LightSquared: The Company That Won't Die

LightSquared is asking the federal government to give it another chance to launch a 4G service that other operators can rent bandwidth on, this time on airwaves it claims don't interfere with GPS location signals.

In a new plan filed with the Federal Communications Commission (FCC) Friday, LightSquared is proposing to vacate the upper 10MHz downlink L-Band spectrum at 1545-1555 MHz, The Wall Street Journal reports.

The FCC moved to block LightSquared's proposed 4G wholesale service in February after it found that the network would interfere with GPS communications. Now, LightSquared is asking for permission to operate in the lower 10MHz of downlink spectrum at 1526-1536 MHz. The company also wants to share spectrum with the federal government at 1675-1680 MHz to run its proposed service.

Why this matters
A deal would give would-be LightSquared customers such as Sprint Corp. (NYSE: S) another avenue for 4G spectrum. What hope the new proposal has, however, is deeply unclear, as the National Telecommunications and Information Administration (NTIA) already concluded in February that the use of the lower part of the L-Band "would impact currently deployed personal/general navigation GPS recievers."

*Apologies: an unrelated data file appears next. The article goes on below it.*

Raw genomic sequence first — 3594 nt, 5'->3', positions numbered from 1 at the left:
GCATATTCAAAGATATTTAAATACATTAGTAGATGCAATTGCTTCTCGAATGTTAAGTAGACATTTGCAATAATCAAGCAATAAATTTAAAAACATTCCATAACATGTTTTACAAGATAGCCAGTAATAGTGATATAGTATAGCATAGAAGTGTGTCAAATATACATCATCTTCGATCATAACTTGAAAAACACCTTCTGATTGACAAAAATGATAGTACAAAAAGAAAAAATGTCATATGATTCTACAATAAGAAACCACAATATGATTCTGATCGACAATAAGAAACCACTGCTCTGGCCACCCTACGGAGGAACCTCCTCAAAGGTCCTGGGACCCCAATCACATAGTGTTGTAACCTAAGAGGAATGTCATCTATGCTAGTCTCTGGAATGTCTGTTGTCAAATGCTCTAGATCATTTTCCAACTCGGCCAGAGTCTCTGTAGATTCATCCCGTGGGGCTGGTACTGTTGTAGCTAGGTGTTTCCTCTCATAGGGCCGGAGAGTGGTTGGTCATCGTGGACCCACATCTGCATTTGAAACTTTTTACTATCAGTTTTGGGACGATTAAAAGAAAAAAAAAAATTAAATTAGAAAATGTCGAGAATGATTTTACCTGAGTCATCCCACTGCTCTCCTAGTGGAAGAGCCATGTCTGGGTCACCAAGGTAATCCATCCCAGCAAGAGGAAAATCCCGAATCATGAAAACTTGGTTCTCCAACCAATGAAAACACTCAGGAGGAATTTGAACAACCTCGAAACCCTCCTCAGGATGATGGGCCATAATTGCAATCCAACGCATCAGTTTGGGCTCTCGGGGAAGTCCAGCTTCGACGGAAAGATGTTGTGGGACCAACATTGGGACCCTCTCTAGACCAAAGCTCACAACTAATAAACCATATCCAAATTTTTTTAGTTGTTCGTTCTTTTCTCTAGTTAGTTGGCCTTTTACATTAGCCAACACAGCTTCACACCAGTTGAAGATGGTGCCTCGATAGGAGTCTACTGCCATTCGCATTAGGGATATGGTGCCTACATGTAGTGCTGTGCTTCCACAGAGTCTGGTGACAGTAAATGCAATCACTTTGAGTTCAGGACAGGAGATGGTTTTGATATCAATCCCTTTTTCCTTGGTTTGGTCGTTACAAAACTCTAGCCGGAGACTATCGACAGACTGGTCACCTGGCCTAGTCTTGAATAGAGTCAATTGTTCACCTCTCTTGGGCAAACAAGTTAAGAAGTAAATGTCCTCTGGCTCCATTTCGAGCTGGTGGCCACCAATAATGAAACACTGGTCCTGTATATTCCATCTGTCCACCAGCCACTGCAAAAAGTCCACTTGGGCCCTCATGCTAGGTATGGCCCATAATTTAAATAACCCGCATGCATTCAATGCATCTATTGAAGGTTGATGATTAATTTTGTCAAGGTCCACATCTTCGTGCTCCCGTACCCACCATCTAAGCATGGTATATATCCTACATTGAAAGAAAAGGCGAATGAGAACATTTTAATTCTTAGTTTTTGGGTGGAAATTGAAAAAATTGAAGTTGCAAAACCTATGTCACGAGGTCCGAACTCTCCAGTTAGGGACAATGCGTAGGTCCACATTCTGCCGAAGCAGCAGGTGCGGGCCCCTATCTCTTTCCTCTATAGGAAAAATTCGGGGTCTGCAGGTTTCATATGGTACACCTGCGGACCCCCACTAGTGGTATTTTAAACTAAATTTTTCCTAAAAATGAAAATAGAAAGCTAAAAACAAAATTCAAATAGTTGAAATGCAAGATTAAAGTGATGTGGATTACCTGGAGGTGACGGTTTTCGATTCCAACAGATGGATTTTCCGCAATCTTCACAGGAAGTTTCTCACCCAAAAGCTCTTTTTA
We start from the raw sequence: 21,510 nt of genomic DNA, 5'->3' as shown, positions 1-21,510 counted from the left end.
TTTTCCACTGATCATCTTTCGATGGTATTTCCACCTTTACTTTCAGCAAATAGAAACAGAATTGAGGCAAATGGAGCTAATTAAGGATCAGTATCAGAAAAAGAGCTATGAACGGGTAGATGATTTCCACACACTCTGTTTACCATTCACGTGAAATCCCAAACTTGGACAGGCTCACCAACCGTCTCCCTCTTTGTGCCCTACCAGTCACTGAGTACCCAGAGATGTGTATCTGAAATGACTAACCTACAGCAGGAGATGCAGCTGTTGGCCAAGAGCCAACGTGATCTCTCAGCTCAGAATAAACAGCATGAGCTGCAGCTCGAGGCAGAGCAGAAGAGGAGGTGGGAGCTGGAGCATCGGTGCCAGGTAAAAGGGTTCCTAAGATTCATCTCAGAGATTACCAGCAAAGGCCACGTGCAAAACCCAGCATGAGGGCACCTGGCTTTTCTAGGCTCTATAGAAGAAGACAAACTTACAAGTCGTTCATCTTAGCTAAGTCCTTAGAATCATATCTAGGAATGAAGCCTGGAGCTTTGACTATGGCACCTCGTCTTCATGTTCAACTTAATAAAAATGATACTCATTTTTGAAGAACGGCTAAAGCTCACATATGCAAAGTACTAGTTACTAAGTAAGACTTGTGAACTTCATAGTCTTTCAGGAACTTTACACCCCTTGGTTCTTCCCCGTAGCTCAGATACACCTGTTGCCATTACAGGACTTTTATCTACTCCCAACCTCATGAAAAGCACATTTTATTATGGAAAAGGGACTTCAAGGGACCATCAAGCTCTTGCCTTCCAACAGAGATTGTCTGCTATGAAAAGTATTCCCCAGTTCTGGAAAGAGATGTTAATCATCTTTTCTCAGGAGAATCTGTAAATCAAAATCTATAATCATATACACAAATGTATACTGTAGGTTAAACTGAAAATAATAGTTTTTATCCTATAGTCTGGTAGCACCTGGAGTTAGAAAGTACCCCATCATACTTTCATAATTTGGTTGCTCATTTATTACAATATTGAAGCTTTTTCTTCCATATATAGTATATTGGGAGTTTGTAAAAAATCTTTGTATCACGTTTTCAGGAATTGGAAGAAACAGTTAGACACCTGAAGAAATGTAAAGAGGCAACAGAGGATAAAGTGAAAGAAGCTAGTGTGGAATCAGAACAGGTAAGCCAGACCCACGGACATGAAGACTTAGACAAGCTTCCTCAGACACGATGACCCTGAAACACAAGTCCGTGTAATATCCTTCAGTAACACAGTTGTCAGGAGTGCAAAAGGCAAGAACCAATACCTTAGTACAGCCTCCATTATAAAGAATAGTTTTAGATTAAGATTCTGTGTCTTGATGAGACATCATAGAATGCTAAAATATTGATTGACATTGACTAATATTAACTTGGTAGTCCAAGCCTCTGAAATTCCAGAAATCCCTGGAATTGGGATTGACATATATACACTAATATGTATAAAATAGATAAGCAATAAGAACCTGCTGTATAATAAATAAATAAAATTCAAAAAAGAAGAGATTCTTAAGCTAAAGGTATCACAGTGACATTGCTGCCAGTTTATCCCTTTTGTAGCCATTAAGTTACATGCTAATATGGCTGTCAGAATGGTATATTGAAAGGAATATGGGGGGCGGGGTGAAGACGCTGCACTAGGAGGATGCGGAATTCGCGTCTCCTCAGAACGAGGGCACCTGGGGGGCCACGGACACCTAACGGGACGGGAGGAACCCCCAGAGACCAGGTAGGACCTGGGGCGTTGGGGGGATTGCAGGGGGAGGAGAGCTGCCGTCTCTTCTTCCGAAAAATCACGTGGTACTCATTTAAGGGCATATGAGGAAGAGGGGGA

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joset01 12/5/2012 | 5:20:04 PM
re: LightSquared: The Company That Won't Die

Seems like the NTIA effectively scuttled the lower-band option with that February letter: I wonder what LightSquared's aim is here?

joset01 12/5/2012 | 5:20:03 PM
re: LightSquared: The Company That Won't Die

This is actually weather balloon spectrum LightSquared wants to share.

krishanguru143 12/5/2012 | 5:20:00 PM
re: LightSquared: The Company That Won't Die

What do they have to lose?  It is do or die for them and they will do or say anything to get approval.  They are backed into a corner by their own actions and I would not trust anything they say.

Pete Baldwin 12/5/2012 | 5:20:00 PM
re: LightSquared: The Company That Won't Die

Exactly. It takes a long time for companies to truly die, and Lightsquared might as well pull every engineering and legal trick it can. This is going to go on and on and on...

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